In the wake of the strange juxtaposition of Eli Manning and Philip Rivers during the first hour of the draft on Saturday, people wondered which of the prospects in the unparalleled swap of highly-regarded quarterbacks would eventually sign the more lucrative contract.
So, a draft in which the first actual player chosen overall does not land the best contract, huh? Hey, after the wackiness that transpired over the weekend, why not?
According to documents obtained by ESPN.com from NFL sources, the Chargers were allocated the most money in the league, $6.024 million, to sign all of their draft picks and undrafted free agents. By contrast, the Giants received a rookie pool allocation of $4.37 million, or about 27.5 percent less than San Diego was awarded.
Despite choosing fourth, in fact, the Giants have just the ninth-highest rookie allocation.
That will make it difficult for Manning, who decided before the draft that he did not want to begin his career with the Chargers, to secure the top deal financially. It could also make for some difficult negotiations once the bargaining commences, since the Manning camp might claim that, despite the subsequent trade to the Giants, who chose fourth overall in the first round, the former Ole Miss star was still the initial prospect off the board.
The top choice in the 2003, quarterback Carson Palmer, received 47.7 percent of the cap room in the Cincinnati Bengals' rookie allocation of $5.238 million. The fourth choice in the 2003 draft, defensive tackle Dewayne Robertson of the New York Jets, got a deal that represented 52.7 percent of his team's rookie pool. But even with a larger percentage of the pool, Robertson landed the lesser deal in terms of hard cash.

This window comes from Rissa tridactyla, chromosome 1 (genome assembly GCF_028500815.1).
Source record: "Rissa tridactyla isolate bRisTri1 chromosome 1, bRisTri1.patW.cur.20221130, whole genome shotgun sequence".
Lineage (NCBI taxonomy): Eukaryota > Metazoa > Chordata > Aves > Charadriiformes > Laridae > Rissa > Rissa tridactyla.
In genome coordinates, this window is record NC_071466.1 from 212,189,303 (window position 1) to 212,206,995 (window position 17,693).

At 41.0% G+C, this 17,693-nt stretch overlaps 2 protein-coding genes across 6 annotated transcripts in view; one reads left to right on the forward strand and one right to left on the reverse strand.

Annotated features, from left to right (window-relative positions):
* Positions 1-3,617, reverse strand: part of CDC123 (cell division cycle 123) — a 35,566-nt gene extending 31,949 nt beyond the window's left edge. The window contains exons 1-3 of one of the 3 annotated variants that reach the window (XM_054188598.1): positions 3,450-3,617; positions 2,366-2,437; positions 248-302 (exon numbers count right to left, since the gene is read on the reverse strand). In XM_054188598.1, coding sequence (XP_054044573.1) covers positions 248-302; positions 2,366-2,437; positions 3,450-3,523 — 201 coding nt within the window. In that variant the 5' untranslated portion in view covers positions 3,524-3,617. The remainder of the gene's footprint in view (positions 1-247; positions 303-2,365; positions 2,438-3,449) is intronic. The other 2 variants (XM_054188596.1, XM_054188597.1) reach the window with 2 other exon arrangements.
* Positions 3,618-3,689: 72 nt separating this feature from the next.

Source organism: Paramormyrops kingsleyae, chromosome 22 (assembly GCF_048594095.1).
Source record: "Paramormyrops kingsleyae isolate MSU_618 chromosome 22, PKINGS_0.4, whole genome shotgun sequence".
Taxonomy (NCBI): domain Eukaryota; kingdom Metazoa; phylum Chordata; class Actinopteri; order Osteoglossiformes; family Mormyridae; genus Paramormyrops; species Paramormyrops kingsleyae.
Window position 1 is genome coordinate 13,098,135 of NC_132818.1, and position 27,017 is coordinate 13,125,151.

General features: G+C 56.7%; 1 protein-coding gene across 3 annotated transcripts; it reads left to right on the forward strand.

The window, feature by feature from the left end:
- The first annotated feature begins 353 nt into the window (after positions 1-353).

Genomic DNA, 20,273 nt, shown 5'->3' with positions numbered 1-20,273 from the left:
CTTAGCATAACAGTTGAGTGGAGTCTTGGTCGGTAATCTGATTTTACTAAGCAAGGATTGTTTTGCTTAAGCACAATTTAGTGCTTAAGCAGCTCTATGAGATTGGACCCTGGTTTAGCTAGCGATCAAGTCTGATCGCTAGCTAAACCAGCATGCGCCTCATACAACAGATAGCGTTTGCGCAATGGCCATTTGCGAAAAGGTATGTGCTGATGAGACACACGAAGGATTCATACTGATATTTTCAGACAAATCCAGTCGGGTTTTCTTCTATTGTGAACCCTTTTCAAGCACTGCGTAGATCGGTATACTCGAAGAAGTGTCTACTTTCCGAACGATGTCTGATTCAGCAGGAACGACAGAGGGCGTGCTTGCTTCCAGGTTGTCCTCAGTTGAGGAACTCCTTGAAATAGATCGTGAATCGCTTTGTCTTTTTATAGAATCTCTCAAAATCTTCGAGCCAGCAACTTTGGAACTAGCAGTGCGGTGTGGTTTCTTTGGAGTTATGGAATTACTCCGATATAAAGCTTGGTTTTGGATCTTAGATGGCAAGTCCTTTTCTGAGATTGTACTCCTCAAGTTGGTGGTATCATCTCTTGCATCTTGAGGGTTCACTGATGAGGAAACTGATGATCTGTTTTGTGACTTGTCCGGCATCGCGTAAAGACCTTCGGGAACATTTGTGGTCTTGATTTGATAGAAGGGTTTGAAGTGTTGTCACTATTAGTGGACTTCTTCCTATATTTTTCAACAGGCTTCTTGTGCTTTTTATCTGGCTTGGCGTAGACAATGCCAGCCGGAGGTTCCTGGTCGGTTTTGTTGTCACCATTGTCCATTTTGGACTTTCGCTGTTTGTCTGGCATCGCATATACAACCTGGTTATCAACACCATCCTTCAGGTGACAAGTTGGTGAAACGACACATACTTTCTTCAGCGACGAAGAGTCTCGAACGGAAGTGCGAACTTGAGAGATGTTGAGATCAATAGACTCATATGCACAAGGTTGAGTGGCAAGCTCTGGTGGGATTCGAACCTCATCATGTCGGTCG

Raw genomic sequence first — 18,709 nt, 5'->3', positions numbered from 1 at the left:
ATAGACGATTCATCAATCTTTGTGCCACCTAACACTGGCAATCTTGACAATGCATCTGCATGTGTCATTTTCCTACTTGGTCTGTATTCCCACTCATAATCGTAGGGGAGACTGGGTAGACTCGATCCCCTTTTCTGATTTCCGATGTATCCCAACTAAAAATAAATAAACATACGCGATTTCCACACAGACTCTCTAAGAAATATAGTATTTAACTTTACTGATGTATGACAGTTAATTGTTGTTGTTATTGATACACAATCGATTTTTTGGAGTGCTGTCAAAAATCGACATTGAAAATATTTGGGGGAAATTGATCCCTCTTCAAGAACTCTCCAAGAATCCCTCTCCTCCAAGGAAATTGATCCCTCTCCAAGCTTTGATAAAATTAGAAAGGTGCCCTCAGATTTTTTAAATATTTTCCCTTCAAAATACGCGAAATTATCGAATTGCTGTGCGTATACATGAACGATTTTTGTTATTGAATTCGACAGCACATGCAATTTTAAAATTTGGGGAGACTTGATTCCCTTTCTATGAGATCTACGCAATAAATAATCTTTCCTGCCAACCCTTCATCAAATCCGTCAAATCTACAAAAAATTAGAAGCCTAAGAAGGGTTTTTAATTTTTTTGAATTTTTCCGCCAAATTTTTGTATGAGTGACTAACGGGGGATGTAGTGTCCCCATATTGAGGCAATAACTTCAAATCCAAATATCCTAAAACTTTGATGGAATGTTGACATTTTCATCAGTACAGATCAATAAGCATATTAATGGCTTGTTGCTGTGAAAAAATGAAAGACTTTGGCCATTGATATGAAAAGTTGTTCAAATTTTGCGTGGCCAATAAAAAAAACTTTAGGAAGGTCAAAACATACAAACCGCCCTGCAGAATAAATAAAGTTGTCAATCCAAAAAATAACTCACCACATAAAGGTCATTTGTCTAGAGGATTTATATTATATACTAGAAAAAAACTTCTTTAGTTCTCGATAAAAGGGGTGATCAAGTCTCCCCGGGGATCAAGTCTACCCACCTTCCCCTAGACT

Applying those same percentages to this year's rookie pool, which may not necessarily be the case, Rivers could end up with a cap number that is a half-million dollars more than that of Manning, even though he was chosen three slots lower. There are, however, many variables, and this is also a season in which a prospect's signing bonus can be prorated over six years. In the '03 draft, bonuses could be amortized over seven years, a significant difference, and one that will also impact negotiations this spring and summer.
The rookie pool is, essentially, a cap within a cap. A team's rookie pool allocation is part of, not in addition to, its overall spending limit of $81 million.
The formula for deriving each team's rookie allocation is regarded as Byzantine, barely understood by most franchise officials, and is basically a function of how many selections are exercised by a team and where those choices are slotted in a given round. In addition to the top overall choice, for instance, the Chargers made 11 selections, tied for second-most in the league, and that contributed to their high rookie allocation.
Conversely, the Atlanta Falcons made the eighth overall choice in the first round, gained another first-rounder later on, but have just the 10th-largest rookie allocation. Likewise, the Buffalo Bills exercised the 13th overall choice, also secured another first-round pick, and have only the 18th-largest rookie pool.
Tennessee, on the other hand, benefited from a weekend of wheeling and dealing which netted the Titans a league-high 13 choices. The reward for the Titans, who began the draft with the 27th choice, but traded down out of the first round, was a rookie allocation of $4.702 million, the fifth highest in the league.
The lowest rookie pool award went to Baltimore, which did not have a first-round choice, and made just seven selections.
The total rookie pool for 2004 is $120.763 million, or about $3.77 million per franchise. There are 15 teams that received more than the average. As anticipated, the allocation is basically "flat" for a third consecutive year, with an increase of less than two percent over the 2003 rookie pool.
As of Thursday morning, NFL salary documents indicated there was $157.4 million of aggregate cap room available leaguewide.
Len Pasquarelli is a senior writer for ESPN.com.